Archive for December 9th, 2009

Unethical Virtual Assistants: Philippines Call Center

Imagine my surprise to see an article I wrote in 2004 that is well-known throughout our industry published in a release with another person’s name in the byline.

Here is a PDF of the screenshot of the release submitted by one “Johnny Law” from Philippines Call Center which contains just about 100% verbatim content from my article, “How to Succeed in the Virtual Assistant Industry:”

Here is the original link (article has since been removed):

Here is my original article:

I tell ya, these Philippine agencies are quickly making a very bad name for themselves in our industry. And it’s too bad because it hurts the reputations of whatever honest, ethical, legitimate Philippines agencies may be out there.

Unfortunately, I’ve seen so many of them stealing other peoples’ content, committing all kinds of infringements and engaging in unethical practices that I don’t trust a single one of them.

I’ve emailed Official Wire and asked for the release to be removed. Hopefully they will honor the request expediently. We shall see. In the meantime, know that the Philippine agency responsible for posting my content is dishonest and unethical. If they engage in unlawful acts such as this, they are not to be trusted in any manner and should be avoided.

UPDATE 12/9/09: I heard back from the Official Wire site owner, Greg Smith. His comment: “Contact the author.” Um, I AM the author. I wonder if this Greg Smith is familiar with the DMCA? He is as liable for publishing unauthorized copyrighted content as the Philippine agency who submitted it and his site can be taken down. Why do these people need to make it so hard? Why can’t they just be honest? I swear.

If I were you, you may want to also avoid Office Wire. I’m not familiar with them, but on closer inspection, it appears that the site may even be one of those spam/scam sites. Most legitimate sites like this will remove infringing content without too much hassle once it is brought to their attention. You have to wonder why one would choose to favor a dishonest company over the rightful owner and author of the stolen content.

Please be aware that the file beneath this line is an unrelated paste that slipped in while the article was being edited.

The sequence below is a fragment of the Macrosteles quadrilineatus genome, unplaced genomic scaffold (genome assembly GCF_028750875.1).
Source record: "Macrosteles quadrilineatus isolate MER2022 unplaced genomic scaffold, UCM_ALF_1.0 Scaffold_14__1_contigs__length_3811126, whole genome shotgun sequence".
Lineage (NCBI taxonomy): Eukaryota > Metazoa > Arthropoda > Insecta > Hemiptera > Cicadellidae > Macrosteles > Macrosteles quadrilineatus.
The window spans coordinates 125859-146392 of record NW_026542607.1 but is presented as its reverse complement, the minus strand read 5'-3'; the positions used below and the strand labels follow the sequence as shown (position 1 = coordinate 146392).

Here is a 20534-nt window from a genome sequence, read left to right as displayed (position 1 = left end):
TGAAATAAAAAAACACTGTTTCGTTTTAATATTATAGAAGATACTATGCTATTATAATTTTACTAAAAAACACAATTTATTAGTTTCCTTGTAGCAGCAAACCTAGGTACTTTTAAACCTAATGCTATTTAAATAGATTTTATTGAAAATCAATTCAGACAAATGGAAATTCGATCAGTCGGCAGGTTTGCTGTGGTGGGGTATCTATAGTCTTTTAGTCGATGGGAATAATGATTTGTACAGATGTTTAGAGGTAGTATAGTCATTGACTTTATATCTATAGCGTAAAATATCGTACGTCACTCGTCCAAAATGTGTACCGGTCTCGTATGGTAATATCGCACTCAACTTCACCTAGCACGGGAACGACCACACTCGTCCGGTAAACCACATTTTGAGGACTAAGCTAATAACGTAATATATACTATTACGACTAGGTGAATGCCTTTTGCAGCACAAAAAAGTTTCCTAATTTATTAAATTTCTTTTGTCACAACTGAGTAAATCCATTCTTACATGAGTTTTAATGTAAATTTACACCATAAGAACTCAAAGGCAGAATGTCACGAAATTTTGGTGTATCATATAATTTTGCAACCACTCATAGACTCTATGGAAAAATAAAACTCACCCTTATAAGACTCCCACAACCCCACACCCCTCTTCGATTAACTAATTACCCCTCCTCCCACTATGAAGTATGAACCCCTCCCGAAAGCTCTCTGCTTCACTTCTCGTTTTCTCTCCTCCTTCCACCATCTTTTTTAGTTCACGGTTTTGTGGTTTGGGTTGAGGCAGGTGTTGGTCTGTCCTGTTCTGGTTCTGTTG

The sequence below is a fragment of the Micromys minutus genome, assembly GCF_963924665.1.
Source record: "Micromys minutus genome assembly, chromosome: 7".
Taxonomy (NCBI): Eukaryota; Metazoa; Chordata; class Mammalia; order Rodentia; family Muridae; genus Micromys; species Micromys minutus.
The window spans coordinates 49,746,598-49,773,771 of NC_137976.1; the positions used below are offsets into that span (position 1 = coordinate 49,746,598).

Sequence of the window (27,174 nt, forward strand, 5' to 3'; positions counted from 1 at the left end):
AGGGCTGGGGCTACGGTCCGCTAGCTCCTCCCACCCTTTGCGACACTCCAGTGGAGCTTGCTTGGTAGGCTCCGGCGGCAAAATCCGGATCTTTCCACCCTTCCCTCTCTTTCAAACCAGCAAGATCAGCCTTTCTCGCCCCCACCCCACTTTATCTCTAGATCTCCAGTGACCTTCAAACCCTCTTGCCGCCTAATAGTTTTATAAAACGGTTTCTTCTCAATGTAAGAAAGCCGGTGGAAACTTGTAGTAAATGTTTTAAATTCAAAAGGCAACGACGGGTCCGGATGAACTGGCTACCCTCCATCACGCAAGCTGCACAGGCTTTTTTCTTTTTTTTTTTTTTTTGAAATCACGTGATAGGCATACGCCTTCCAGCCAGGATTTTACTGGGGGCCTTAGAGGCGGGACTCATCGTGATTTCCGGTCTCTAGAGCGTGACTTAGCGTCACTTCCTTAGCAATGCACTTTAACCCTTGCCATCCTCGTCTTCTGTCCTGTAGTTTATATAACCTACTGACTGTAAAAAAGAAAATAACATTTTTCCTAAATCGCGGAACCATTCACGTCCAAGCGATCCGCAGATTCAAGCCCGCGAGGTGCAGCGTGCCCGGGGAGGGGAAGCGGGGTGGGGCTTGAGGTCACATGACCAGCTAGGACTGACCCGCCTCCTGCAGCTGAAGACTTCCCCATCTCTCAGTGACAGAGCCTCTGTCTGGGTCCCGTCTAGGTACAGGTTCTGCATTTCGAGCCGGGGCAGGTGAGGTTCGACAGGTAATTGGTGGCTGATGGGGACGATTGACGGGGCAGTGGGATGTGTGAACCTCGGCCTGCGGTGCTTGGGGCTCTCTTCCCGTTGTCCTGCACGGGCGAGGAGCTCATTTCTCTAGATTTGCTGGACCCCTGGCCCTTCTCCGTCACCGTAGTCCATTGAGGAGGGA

UPDATE 12/10/09: Well, this Greg Smith was a total and utter a-hole. Seriously. Which again leads me to believe that his “press release” site is some kind of front for other intentions. In an email exchange, it turns out he is in the U.K. and seemed to believe he was outside of any kind of copyright governances whatsoever. He flat out refused to remove the release and it became quite obvious he has a huge chip on his shoulder about Americans, stating that “you Americans think you rule the world.” So I asked him, since I’m always curious about how on earth some peoples’ minds work, what does being American have to do with expecting people to be honorable and ethical? I asked him why he would choose to cater to a dishonest company that submitted a plagiarized release over the actual author’s request when he could simply remove it? It’s his site after all. He had no response other than some circular argument that he didn’t have to remove it and to contact the author.

With some help from the awesome plagiarism removal expert Jonathan Bailey of Plagiarism Today, we found that is hosted by a U.S. company and thus subject to DMCA provisions. I emailed them today and they very quickly took action and the offending release has now been removed from the site. Easy peasy and also saving my IP attorney dollars for more important matters.

Are There Legitimate Companies to Help You Find Clients?

One of my members wanted to know if there are legitimate companies that help you find clients.

She’d seen many companies that say they employ people to do administrative work, but didn’t know who meant well, who was legit, who wasn’t and so on.